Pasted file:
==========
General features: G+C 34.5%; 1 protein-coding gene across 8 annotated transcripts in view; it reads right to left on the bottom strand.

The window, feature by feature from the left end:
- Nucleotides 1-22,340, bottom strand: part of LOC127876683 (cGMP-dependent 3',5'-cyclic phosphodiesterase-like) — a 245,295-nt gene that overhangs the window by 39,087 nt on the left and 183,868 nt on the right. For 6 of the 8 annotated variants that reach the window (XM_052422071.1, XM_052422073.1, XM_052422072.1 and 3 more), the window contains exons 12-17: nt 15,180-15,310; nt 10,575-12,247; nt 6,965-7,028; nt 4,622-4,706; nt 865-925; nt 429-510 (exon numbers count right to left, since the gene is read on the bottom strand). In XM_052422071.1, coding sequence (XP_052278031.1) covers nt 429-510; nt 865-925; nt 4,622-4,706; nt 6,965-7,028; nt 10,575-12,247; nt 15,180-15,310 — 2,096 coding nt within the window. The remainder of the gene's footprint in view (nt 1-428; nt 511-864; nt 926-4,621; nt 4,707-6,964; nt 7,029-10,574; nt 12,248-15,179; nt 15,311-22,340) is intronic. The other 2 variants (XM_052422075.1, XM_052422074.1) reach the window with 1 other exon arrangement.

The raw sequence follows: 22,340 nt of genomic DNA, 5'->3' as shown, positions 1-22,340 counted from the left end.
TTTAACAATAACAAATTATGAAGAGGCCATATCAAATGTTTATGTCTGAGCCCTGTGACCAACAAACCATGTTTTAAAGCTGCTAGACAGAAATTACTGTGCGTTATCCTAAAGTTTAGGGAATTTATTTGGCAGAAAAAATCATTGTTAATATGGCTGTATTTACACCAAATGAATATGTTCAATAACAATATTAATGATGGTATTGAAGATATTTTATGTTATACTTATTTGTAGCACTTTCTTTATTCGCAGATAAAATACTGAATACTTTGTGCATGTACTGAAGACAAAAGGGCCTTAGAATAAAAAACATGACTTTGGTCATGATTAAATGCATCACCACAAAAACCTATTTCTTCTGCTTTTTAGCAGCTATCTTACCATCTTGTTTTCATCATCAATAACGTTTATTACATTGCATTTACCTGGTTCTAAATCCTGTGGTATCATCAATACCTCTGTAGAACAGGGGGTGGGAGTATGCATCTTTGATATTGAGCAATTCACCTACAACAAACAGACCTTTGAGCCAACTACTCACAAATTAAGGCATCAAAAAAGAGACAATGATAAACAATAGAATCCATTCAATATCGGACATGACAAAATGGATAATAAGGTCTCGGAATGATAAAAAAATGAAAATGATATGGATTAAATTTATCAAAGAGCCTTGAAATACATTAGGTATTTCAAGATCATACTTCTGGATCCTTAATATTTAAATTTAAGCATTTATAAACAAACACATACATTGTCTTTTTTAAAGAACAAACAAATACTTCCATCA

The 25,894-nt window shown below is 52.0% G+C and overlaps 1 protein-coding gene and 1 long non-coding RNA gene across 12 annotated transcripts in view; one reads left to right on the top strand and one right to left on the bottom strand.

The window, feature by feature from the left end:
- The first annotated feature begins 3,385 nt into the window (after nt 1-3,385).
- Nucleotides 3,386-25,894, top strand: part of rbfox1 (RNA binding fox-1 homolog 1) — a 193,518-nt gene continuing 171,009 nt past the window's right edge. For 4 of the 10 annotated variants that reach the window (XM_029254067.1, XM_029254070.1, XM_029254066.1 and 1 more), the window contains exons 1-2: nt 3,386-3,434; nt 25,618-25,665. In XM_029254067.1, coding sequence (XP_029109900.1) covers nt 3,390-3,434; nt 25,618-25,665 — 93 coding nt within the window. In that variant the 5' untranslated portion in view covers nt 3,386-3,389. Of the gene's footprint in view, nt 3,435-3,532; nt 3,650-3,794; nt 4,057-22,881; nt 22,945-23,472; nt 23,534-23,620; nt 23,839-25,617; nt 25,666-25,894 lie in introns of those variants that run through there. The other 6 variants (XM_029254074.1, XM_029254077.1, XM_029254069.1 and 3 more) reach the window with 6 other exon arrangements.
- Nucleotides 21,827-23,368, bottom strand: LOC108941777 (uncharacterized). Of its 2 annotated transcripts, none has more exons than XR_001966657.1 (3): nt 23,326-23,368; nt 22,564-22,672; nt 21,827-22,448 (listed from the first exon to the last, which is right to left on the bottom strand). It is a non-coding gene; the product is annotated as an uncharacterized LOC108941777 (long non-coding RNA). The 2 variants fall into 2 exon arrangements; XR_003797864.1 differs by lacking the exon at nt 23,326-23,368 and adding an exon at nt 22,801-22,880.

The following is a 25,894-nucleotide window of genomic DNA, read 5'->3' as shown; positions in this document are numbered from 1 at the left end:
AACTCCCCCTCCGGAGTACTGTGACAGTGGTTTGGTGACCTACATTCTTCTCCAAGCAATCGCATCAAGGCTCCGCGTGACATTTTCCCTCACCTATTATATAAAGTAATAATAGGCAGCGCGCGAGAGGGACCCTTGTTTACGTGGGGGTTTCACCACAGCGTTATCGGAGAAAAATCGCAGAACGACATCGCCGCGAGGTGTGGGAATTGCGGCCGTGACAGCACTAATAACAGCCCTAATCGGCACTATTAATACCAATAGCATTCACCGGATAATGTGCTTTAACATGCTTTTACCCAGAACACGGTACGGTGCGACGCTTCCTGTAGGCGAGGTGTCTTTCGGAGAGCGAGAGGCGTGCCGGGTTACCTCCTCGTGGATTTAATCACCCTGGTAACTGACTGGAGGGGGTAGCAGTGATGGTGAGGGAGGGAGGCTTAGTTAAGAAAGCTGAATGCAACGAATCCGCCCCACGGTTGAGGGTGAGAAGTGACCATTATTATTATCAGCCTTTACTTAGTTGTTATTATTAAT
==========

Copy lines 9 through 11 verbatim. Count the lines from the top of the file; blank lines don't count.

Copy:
- Nucleotides 3,386-25,894, top strand: part of rbfox1 (RNA binding fox-1 homolog 1) — a 193,518-nt gene continuing 171,009 nt past the window's right edge. For 4 of the 10 annotated variants that reach the window (XM_029254067.1, XM_029254070.1, XM_029254066.1 and 1 more), the window contains exons 1-2: nt 3,386-3,434; nt 25,618-25,665. In XM_029254067.1, coding sequence (XP_029109900.1) covers nt 3,390-3,434; nt 25,618-25,665 — 93 coding nt within the window. In that variant the 5' untranslated portion in view covers nt 3,386-3,389. Of the gene's footprint in view, nt 3,435-3,532; nt 3,650-3,794; nt 4,057-22,881; nt 22,945-23,472; nt 23,534-23,620; nt 23,839-25,617; nt 25,666-25,894 lie in introns of those variants that run through there. The other 6 variants (XM_029254074.1, XM_029254077.1, XM_029254069.1 and 3 more) reach the window with 6 other exon arrangements.
- Nucleotides 21,827-23,368, bottom strand: LOC108941777 (uncharacterized). Of its 2 annotated transcripts, none has more exons than XR_001966657.1 (3): nt 23,326-23,368; nt 22,564-22,672; nt 21,827-22,448 (listed from the first exon to the last, which is right to left on the bottom strand). It is a non-coding gene; the product is annotated as an uncharacterized LOC108941777 (long non-coding RNA). The 2 variants fall into 2 exon arrangements; XR_003797864.1 differs by lacking the exon at nt 23,326-23,368 and adding an exon at nt 22,801-22,880.

The following is a 25,894-nucleotide window of genomic DNA, read 5'->3' as shown; positions in this document are numbered from 1 at the left end: